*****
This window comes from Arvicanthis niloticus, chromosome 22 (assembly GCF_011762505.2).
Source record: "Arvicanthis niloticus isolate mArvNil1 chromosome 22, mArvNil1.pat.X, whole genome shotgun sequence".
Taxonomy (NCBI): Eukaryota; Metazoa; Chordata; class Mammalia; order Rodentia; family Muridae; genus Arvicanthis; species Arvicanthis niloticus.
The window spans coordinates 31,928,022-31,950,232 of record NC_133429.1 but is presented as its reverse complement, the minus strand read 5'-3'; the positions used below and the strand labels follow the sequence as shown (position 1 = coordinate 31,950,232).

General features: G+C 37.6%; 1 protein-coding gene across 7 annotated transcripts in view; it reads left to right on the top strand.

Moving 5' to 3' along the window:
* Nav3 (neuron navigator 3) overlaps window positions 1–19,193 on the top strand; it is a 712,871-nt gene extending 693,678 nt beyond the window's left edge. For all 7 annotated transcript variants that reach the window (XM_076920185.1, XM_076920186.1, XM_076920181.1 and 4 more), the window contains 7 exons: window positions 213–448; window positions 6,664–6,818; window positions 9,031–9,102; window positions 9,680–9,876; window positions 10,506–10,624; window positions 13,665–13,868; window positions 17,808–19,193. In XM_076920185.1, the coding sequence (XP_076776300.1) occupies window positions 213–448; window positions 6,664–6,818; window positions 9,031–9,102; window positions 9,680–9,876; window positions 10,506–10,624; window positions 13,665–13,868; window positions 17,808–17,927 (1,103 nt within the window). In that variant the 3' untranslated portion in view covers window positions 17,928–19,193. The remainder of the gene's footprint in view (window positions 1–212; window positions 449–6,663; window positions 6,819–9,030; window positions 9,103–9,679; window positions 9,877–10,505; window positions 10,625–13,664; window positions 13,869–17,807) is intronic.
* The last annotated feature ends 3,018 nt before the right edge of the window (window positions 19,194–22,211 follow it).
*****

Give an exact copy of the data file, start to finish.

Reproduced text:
This window comes from Arvicanthis niloticus, chromosome 22 (assembly GCF_011762505.2).
Source record: "Arvicanthis niloticus isolate mArvNil1 chromosome 22, mArvNil1.pat.X, whole genome shotgun sequence".
Taxonomy (NCBI): Eukaryota; Metazoa; Chordata; class Mammalia; order Rodentia; family Muridae; genus Arvicanthis; species Arvicanthis niloticus.
The window spans coordinates 31,928,022-31,950,232 of record NC_133429.1 but is presented as its reverse complement, the minus strand read 5'-3'; the positions used below and the strand labels follow the sequence as shown (position 1 = coordinate 31,950,232).

General features: G+C 37.6%; 1 protein-coding gene across 7 annotated transcripts in view; it reads left to right on the top strand.

Moving 5' to 3' along the window:
* Nav3 (neuron navigator 3) overlaps window positions 1–19,193 on the top strand; it is a 712,871-nt gene extending 693,678 nt beyond the window's left edge. For all 7 annotated transcript variants that reach the window (XM_076920185.1, XM_076920186.1, XM_076920181.1 and 4 more), the window contains 7 exons: window positions 213–448; window positions 6,664–6,818; window positions 9,031–9,102; window positions 9,680–9,876; window positions 10,506–10,624; window positions 13,665–13,868; window positions 17,808–19,193. In XM_076920185.1, the coding sequence (XP_076776300.1) occupies window positions 213–448; window positions 6,664–6,818; window positions 9,031–9,102; window positions 9,680–9,876; window positions 10,506–10,624; window positions 13,665–13,868; window positions 17,808–17,927 (1,103 nt within the window). In that variant the 3' untranslated portion in view covers window positions 17,928–19,193. The remainder of the gene's footprint in view (window positions 1–212; window positions 449–6,663; window positions 6,819–9,030; window positions 9,103–9,679; window positions 9,877–10,505; window positions 10,625–13,664; window positions 13,869–17,807) is intronic.
* The last annotated feature ends 3,018 nt before the right edge of the window (window positions 19,194–22,211 follow it).